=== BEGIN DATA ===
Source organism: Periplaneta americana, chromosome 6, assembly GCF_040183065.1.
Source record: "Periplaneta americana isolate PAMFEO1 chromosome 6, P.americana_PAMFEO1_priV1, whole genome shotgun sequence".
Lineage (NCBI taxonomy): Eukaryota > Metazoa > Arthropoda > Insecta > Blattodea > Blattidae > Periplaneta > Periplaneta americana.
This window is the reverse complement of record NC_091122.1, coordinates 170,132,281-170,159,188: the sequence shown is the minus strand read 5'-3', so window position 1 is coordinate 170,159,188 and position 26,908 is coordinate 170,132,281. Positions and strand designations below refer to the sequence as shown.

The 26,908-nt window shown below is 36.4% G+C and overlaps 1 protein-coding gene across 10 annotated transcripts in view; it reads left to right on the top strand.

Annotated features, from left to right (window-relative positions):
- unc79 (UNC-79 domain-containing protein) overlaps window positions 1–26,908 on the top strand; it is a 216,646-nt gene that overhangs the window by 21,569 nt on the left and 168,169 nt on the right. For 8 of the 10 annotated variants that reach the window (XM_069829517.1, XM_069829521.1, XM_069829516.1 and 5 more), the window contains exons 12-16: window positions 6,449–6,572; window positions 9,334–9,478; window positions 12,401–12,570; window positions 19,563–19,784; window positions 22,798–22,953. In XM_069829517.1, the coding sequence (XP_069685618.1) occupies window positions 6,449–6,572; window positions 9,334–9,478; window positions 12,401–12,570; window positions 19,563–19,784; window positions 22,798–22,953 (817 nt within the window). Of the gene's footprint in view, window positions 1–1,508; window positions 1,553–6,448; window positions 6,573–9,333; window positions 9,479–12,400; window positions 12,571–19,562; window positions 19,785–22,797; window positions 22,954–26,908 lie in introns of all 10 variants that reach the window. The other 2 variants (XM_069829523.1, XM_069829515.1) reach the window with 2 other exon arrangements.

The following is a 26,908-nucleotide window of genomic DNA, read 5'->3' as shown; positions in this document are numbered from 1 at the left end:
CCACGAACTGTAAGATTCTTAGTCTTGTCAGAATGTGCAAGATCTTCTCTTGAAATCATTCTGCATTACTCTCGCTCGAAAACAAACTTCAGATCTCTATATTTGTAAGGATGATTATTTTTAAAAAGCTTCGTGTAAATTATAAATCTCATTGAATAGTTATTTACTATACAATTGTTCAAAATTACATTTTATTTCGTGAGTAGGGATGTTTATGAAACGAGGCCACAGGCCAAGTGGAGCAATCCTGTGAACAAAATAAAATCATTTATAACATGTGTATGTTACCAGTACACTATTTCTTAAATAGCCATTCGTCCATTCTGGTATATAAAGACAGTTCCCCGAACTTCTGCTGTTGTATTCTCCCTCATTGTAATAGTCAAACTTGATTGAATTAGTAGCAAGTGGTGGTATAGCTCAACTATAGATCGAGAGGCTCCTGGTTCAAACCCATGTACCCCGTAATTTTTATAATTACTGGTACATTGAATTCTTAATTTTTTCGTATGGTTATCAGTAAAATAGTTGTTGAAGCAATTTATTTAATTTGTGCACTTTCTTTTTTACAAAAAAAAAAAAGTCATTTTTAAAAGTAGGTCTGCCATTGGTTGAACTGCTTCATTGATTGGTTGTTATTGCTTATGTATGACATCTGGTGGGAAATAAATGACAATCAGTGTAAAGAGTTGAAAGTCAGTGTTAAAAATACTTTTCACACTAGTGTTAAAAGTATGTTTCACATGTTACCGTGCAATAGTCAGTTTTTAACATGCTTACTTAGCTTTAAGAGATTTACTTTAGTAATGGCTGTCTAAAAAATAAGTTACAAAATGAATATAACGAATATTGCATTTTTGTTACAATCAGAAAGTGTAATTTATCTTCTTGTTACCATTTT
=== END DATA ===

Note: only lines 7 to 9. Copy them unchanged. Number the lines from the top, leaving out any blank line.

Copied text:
- unc79 (UNC-79 domain-containing protein) overlaps window positions 1–26,908 on the top strand; it is a 216,646-nt gene that overhangs the window by 21,569 nt on the left and 168,169 nt on the right. For 8 of the 10 annotated variants that reach the window (XM_069829517.1, XM_069829521.1, XM_069829516.1 and 5 more), the window contains exons 12-16: window positions 6,449–6,572; window positions 9,334–9,478; window positions 12,401–12,570; window positions 19,563–19,784; window positions 22,798–22,953. In XM_069829517.1, the coding sequence (XP_069685618.1) occupies window positions 6,449–6,572; window positions 9,334–9,478; window positions 12,401–12,570; window positions 19,563–19,784; window positions 22,798–22,953 (817 nt within the window). Of the gene's footprint in view, window positions 1–1,508; window positions 1,553–6,448; window positions 6,573–9,333; window positions 9,479–12,400; window positions 12,571–19,562; window positions 19,785–22,797; window positions 22,954–26,908 lie in introns of all 10 variants that reach the window. The other 2 variants (XM_069829523.1, XM_069829515.1) reach the window with 2 other exon arrangements.

The following is a 26,908-nucleotide window of genomic DNA, read 5'->3' as shown; positions in this document are numbered from 1 at the left end:
CCACGAACTGTAAGATTCTTAGTCTTGTCAGAATGTGCAAGATCTTCTCTTGAAATCATTCTGCATTACTCTCGCTCGAAAACAAACTTCAGATCTCTATATTTGTAAGGATGATTATTTTTAAAAAGCTTCGTGTAAATTATAAATCTCATTGAATAGTTATTTACTATACAATTGTTCAAAATTACATTTTATTTCGTGAGTAGGGATGTTTATGAAACGAGGCCACAGGCCAAGTGGAGCAATCCTGTGAACAAAATAAAATCATTTATAACATGTGTATGTTACCAGTACACTATTTCTTAAATAGCCATTCGTCCATTCTGGTATATAAAGACAGTTCCCCGAACTTCTGCTGTTGTATTCTCCCTCATTGTAATAGTCAAACTTGATTGAATTAGTAGCAAGTGGTGGTATAGCTCAACTATAGATCGAGAGGCTCCTGGTTCAAACCCATGTACCCCGTAATTTTTATAATTACTGGTACATTGAATTCTTAATTTTTTCGTATGGTTATCAGTAAAATAGTTGTTGAAGCAATTTATTTAATTTGTGCACTTTCTTTTTTACAAAAAAAAAAAAGTCATTTTTAAAAGTAGGTCTGCCATTGGTTGAACTGCTTCATTGATTGGTTGTTATTGCTTATGTATGACATCTGGTGGGAAATAAATGACAATCAGTGTAAAGAGTTGAAAGTCAGTGTTAAAAATACTTTTCACACTAGTGTTAAAAGTATGTTTCACATGTTACCGTGCAATAGTCAGTTTTTAACATGCTTACTTAGCTTTAAGAGATTTACTTTAGTAATGGCTGTCTAAAAAATAAGTTACAAAATGAATATAACGAATATTGCATTTTTGTTACAATCAGAAAGTGTAATTTATCTTCTTGTTACCATTTT